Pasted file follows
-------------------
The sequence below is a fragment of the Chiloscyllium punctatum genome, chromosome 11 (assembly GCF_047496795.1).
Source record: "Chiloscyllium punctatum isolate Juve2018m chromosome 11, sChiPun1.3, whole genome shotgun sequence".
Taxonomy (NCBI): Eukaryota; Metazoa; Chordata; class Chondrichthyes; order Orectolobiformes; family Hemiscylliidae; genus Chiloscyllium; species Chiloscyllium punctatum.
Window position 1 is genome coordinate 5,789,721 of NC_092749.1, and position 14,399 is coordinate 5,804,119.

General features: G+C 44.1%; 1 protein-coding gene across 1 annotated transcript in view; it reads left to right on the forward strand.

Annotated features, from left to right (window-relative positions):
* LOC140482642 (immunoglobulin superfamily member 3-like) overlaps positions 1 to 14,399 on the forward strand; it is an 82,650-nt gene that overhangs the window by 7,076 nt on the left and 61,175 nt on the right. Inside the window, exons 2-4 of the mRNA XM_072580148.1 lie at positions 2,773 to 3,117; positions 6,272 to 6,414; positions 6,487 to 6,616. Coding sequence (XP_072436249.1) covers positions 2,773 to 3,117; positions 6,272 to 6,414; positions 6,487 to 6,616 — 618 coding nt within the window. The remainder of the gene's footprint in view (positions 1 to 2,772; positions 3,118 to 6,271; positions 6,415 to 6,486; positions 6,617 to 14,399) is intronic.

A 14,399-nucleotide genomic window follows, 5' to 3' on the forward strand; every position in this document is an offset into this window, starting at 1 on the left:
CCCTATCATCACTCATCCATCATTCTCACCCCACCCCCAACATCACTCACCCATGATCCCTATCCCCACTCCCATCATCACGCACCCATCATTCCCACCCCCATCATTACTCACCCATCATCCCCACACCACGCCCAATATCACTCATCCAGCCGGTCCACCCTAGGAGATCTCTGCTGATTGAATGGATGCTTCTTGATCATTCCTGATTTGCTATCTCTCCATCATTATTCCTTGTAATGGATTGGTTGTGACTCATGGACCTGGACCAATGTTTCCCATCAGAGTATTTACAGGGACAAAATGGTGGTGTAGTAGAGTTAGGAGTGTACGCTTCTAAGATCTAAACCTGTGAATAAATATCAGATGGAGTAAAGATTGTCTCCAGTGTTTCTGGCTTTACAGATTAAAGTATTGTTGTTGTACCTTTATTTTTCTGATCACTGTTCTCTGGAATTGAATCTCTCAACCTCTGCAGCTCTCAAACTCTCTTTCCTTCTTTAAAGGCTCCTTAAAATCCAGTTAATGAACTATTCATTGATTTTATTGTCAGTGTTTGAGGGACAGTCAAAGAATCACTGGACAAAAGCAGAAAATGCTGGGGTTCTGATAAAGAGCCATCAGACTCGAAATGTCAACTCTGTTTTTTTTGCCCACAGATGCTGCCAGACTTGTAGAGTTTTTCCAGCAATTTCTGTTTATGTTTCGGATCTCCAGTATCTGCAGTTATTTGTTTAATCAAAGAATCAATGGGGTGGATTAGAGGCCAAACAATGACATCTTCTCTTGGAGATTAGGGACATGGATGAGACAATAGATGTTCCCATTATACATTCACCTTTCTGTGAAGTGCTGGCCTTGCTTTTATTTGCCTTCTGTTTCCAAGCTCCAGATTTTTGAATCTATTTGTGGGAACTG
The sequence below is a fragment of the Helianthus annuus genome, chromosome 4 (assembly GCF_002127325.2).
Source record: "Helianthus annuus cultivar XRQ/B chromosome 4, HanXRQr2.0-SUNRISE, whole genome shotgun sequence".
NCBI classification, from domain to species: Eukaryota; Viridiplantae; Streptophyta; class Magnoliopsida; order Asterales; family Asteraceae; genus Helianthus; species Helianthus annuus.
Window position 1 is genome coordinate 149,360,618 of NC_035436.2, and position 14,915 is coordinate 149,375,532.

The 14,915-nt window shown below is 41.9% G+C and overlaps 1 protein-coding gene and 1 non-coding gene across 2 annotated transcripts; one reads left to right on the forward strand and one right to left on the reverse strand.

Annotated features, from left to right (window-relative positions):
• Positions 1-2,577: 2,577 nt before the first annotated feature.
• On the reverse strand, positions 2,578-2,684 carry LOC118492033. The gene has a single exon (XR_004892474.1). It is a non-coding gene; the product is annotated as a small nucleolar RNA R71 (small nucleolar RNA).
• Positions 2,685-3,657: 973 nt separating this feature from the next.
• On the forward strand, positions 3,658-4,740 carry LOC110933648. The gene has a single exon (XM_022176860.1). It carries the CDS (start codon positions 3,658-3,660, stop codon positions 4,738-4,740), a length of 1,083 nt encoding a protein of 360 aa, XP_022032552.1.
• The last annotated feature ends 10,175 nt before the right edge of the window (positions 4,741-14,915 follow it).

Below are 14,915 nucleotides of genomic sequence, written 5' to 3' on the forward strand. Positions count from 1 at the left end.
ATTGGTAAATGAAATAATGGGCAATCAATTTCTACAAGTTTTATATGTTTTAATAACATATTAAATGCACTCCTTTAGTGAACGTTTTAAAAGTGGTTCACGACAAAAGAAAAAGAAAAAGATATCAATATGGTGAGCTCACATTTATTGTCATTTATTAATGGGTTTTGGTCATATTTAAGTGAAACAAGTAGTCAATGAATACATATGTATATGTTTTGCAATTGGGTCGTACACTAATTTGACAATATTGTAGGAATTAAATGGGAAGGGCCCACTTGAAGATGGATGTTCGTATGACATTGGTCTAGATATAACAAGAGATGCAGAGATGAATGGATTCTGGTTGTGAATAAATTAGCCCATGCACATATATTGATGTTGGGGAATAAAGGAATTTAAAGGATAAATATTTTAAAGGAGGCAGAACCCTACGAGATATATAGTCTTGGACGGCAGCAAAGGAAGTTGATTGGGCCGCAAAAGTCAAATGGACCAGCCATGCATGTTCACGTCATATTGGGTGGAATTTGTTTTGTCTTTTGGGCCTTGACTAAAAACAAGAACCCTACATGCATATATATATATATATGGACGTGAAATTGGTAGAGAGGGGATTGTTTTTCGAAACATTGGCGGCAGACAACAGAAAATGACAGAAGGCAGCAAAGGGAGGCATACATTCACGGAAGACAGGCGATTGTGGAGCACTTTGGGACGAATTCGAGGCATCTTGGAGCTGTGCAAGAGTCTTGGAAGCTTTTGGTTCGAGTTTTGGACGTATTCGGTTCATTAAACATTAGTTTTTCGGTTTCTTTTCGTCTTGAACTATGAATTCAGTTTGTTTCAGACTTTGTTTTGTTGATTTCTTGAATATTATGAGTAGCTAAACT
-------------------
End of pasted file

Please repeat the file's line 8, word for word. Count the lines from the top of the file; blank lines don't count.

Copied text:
A 14,399-nucleotide genomic window follows, 5' to 3' on the forward strand; every position in this document is an offset into this window, starting at 1 on the left: